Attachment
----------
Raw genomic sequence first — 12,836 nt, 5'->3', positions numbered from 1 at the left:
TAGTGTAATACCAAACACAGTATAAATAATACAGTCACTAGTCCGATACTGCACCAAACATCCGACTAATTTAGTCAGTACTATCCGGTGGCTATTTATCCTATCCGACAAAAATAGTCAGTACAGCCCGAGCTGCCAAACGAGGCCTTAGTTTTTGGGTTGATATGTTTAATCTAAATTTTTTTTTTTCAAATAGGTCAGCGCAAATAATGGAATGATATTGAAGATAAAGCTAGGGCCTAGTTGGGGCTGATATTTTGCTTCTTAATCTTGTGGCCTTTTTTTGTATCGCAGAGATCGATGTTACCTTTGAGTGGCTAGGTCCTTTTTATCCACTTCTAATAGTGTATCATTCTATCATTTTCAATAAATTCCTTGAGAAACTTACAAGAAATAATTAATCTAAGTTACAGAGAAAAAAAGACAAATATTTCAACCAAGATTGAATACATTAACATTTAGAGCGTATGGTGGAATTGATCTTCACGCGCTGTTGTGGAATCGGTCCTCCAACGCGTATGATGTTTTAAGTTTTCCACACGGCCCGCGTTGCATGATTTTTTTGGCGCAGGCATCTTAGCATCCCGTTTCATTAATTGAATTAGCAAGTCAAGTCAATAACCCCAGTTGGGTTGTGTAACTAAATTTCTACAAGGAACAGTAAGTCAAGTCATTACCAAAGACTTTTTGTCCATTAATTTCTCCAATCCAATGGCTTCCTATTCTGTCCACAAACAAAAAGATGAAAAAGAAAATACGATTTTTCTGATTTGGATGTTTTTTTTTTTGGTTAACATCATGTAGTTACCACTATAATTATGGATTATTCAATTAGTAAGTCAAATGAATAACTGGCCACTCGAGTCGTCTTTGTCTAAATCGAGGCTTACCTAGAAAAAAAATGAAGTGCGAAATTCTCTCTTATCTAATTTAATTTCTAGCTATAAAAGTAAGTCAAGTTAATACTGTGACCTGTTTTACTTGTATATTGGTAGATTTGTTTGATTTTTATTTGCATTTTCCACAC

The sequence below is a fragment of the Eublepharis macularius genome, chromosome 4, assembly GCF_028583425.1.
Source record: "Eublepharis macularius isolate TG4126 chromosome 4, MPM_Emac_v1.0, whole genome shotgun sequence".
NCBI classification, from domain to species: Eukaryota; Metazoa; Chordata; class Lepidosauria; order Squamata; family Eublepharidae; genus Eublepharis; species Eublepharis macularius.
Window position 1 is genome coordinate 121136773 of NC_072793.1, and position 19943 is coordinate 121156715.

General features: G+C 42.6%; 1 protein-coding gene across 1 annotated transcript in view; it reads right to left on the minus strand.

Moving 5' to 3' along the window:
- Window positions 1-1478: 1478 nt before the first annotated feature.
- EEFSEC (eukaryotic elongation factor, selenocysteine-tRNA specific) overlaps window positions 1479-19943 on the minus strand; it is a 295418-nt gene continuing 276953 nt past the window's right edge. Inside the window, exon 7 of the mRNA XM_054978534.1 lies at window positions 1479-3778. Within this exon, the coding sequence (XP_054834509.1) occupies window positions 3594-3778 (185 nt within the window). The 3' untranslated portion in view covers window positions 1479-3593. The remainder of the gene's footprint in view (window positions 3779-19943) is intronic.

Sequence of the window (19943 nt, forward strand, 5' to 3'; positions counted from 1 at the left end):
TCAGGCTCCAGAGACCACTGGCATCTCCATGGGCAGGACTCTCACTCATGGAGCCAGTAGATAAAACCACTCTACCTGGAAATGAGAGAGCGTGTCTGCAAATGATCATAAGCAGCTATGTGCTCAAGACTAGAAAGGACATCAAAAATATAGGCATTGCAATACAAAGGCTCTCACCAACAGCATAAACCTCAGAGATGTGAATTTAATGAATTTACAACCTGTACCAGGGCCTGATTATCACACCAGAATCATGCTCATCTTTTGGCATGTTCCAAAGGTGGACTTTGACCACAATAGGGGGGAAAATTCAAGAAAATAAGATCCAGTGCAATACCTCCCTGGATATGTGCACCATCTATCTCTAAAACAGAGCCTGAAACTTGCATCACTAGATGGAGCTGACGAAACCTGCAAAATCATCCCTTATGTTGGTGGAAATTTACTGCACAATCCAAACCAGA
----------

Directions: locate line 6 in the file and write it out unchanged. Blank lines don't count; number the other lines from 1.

Window position 1 is genome coordinate 121136773 of NC_072793.1, and position 19943 is coordinate 121156715.